NOAEC
5 808 mg/m³
Additional information

In an OECD 421 screening study with oral gavage administration of diisobutyl ketone (DIBK) up to 1000 mg/kg bw/day, there was no effect on the number of implantations or proportion of pups born live in any dose group and there were no clinical observations in pups which were considered to be related to DIBK administration.

No further developmental toxicity studies are available for DIBK as such. However, two inhalation teratology studies in rats and mice are available for the structural analogue methylisobutyl ketone (MIBK).

Developmental and maternal toxicity were evaluated in groups of 35 pregnant Fischer 344 rats and 30 pregnant CD-1 mice exposed by inhalation to 0, 300, 1000, or 3000 ppm MIBK for 6 hrs/day on gestation days 6 through 15. Animals were sacrificed on gestation day 21 (rats) or 18 (mice). Dams were evaluated for exposure-related changes in clinical signs, body weight, food consumption, organ weights (kidney, liver, and gravid uterus), and reproductive parameters; fetuses were evaluated for exposure-related changes in body weight and viability, and for external, skeletal, and thoracic and peritoneal visceral alterations. Maternal mean body weight, weight gain, and food consumption were significantly decreased in rats exposed to 3000 ppm (but not to 1000 ppm or lower) during the exposure period, but they had recovered to control levels by the day of sacrifice; maternal body weight was not affected in mice. Maternal clinical signs observed in rats or mice included coordination loss, hindlimb weakness, paresis, irregular gait, hypoactivity, ataxia, unkempt fur, negative tail or toe pinch, piloerection, lacrimation, or red perioral encrustation. These clinical signs were observed only during the exposure period and only at 3000 ppm. Three maternal deaths (12% of the animals in the group) occurred in mice exposed to 3000 ppm after the first exposure on gestation day 6; no further deaths occurred in that group, and no exposure-related deaths occurred in the other mouse or rat exposure groups. Neonates from those dams were not considered in the final evaluation. Statistical analyses by the authors were per dam or per litter. No exposure-related effects were observed in rats or mice with respect to numbers of corpora lutea, total implants, percent implantation loss, live fetuses per litter, nonviable implants per litter, percent live fetuses, and sex ratio. In mice, there was an increased mean number of dead fetuses per litter at 3000 ppm (0.6 per litter compared to 0.1 in controls). Fetal body weights (litter weight, male weight per litter, and female weight per litter) were significantly reduced in rats exposed to 300 ppm (the mean by 3%) and 3000 ppm (the mean by 6%) but not to 1000 ppm; and in mice, fetal body weights were statistically significantly reduced at 3000 ppm (the mean by 13%) but not at 1000 ppm or below. The authors indicated that the reduction in rat fetal body weight was confounded by a skewed distribution of litter size, whereby higher doses had very small litters and smaller litters had varied mean weights across dose, while lower-dosed dams appeared to have larger litters and larger litters showed a dose-dependence in mean weight. There was no statistically significant increase in the number of rat or mouse fetuses per litter. The authors decided the reductions in rat fetal body weight was not treatment-related. No exposure-related change in the incidence of malformations of any type were observed in rat and mouse fetuses. The number of litters with observations indicating retarded skeletal ossification was significantly increased to various degrees in both rats and mice at 3000 ppm relative to controls for a variety of skeletal endpoints, with scattered increases in litters with retarded ossification at lower exposure levels that were not considered to be exposure-exposure-related.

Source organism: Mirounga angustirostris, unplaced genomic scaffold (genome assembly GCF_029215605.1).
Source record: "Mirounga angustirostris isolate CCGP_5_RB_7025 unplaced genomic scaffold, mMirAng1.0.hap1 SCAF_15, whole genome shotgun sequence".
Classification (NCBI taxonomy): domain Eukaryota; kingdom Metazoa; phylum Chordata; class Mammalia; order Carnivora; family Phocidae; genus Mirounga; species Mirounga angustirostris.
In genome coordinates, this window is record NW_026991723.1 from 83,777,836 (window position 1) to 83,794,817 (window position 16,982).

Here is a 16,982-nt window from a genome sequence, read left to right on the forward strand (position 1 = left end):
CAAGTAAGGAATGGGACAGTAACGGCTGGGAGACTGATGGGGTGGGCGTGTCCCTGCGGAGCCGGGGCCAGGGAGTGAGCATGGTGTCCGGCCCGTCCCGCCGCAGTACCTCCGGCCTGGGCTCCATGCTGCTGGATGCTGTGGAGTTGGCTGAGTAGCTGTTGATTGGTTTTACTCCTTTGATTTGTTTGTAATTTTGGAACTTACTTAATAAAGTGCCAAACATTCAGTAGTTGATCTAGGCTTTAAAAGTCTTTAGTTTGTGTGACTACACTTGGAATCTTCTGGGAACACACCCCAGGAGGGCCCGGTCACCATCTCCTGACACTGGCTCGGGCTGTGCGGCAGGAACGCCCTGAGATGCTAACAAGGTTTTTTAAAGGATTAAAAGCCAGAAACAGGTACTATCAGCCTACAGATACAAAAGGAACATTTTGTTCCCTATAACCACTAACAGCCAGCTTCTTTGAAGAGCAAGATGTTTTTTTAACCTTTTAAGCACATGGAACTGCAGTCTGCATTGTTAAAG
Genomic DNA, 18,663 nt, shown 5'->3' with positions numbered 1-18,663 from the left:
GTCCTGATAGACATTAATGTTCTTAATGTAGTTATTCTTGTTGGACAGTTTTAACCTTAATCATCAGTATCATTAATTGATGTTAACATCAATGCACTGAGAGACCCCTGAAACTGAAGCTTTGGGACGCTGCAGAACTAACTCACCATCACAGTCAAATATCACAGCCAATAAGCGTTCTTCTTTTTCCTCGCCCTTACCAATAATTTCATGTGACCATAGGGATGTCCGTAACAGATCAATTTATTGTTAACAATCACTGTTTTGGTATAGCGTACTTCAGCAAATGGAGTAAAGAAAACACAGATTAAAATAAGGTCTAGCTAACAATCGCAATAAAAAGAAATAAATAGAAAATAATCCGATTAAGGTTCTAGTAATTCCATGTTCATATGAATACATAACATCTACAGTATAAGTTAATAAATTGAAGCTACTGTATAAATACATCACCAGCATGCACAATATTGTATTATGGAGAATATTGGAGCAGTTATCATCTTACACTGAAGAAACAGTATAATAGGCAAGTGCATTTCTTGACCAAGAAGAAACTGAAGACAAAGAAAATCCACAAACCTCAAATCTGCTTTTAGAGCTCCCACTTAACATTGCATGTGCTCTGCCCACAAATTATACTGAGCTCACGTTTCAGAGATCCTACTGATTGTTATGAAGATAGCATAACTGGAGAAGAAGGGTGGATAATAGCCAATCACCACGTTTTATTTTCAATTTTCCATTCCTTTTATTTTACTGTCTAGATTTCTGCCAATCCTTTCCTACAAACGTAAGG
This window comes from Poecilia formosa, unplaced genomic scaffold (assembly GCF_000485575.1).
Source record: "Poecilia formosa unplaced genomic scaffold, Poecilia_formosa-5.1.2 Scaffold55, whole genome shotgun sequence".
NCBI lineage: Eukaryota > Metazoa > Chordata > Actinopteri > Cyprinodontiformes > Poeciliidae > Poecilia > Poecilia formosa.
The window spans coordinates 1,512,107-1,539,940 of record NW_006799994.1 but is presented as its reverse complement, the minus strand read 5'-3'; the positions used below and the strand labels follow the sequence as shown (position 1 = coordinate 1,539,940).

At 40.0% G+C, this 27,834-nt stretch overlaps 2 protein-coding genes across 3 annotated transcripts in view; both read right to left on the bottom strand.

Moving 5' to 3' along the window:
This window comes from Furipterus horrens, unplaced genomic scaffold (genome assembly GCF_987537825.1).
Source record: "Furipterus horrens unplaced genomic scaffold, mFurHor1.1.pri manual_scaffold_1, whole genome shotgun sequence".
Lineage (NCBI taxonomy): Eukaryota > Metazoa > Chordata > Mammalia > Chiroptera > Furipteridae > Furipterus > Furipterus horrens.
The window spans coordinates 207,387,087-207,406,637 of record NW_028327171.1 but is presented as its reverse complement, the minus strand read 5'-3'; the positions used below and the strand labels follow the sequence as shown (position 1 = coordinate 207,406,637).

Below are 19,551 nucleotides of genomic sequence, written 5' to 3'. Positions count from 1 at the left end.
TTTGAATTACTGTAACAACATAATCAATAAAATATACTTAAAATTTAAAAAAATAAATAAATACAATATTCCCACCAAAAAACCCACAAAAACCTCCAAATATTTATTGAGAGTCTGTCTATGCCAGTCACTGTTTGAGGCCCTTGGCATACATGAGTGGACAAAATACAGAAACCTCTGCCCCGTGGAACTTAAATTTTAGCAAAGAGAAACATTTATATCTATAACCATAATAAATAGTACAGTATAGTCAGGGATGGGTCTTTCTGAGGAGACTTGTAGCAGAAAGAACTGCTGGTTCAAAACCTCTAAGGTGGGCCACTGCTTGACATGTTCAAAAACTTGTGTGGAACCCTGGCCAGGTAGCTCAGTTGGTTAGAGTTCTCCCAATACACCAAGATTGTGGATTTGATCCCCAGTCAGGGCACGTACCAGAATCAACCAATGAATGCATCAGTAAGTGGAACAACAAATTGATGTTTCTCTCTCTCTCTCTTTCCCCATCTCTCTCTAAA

Justification for classification or non-classification

No developmental effects or effects on fertility were observed with diisobutyl ketone. Hence, no classification is required according to DSD and CLP.